Tax filing and loan qualifying for self-employed borrowers

Tax filing and loan qualifying for self-employed borrowers

Tax filing and loan qualifying for self-employed borrowers

This is the ideal time of year for self-employed borrowers to enlist a mortgage broker’s help with tax returns—not as a tax preparer, but because a broker can suggest income strategies that will make obtaining a mortgage easier if they wish to purchase or refinance in the coming year. Self-employed borrowers’ income is treated differently from that of salaried employees, and determining what income is credited to a self-employed borrower can be confusing. Mark Wells of Preferred Financial Services answers common questions on the topic:

I made $100,000 last year. Isn’t that my income?  Not if you are self-employed and the $100,000 was your gross income. For self-employed borrowers, only net income is considered mortgage-qualifying income. Net income is the profit you report after you have deducted business expenses.

I write off everything I can so I don’t have to pay taxes. Don’t the lenders know that?  They do, and there used to be loan programs that addressed that situation. But since the mortgage crash, the programs that allowed you to state your gross income and not provide tax returns have disappeared.

I pay myself a salary from my business. Do I lose that as qualifying income since it is not part of my profits?  No, self-employed borrowers can count 100 percent of the salary they paid themselves as W-2 wages, plus the profit they reported from the corporation. However, if there was a net loss from the business, that loss must be subtracted from your W-2 wages.

Is there any difference in how C-Corp, S-Corp, LLC, or Partnership income is calculated for mortgages?  The type of company structure doesn’t really matter—what counts is whether you own 25 percent or more of the company. If you own more than 25 percent you are considered self-employed. If you own less than 25 percent, you are not.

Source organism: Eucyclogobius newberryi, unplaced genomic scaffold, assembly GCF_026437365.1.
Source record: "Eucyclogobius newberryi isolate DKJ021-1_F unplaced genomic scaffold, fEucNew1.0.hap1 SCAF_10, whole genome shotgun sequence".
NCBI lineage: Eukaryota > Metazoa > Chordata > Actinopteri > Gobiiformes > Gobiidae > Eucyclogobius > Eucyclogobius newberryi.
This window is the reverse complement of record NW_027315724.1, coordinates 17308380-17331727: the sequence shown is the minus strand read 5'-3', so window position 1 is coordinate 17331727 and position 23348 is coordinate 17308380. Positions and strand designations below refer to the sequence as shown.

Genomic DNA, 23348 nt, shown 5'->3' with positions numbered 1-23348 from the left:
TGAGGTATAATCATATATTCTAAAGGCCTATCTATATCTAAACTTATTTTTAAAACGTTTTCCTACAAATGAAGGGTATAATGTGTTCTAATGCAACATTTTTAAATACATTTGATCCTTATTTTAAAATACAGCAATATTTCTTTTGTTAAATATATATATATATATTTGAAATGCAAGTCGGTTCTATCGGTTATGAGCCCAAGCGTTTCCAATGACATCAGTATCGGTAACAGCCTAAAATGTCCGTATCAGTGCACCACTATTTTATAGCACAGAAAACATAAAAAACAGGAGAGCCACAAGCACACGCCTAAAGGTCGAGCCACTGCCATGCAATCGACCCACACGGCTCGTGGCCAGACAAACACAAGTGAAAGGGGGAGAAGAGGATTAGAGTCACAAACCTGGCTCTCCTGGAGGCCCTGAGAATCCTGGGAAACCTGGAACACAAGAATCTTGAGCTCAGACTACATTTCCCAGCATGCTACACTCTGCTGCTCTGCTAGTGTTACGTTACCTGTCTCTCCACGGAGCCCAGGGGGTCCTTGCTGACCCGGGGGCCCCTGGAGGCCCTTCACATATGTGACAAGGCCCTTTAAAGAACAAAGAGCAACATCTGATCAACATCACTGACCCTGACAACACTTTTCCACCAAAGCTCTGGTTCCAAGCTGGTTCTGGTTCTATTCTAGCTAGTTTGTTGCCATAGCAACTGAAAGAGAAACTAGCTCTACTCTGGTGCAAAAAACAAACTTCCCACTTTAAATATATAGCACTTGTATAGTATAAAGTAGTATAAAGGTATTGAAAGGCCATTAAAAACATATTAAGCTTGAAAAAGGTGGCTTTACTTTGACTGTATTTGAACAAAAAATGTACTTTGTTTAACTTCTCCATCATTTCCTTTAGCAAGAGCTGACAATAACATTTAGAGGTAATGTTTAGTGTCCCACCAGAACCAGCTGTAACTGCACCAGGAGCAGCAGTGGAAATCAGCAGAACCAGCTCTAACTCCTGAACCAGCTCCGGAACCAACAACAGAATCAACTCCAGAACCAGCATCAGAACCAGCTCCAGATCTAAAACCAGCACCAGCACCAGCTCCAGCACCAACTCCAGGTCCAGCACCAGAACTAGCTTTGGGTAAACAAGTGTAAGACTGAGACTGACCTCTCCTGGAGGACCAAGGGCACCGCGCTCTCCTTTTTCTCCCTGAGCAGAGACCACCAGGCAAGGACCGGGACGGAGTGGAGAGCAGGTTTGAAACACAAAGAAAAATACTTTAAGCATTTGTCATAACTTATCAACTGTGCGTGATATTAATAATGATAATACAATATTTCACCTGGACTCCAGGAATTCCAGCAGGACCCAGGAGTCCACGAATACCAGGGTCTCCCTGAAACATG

Does that mean if I own less than 25 percent I can’t include any of the profits from the company?  No, you are still allowed to include your portion of the net profits in your income calculations.

How can my mortgage broker help me file my tax returns?  Along with the normal income you can count when applying for a mortgage, certain business expenses that you deduct (such as depreciation expense) can be added back to your income. A mortgage broker can look at your tax returns before you file them and let you know if you are reporting enough income to qualify for the loan you may take out this year. It may be worth paying a few thousand more in taxes—by not writing off certain expenses—in return for saving tens of thousands by getting a better interest rate with a new mortgage. You may be able to shift certain expenses into an expense category that allows you to add it back to your qualifying income.

I welcome questions and comments, and can be reached at (864) 235-9596, or by email at

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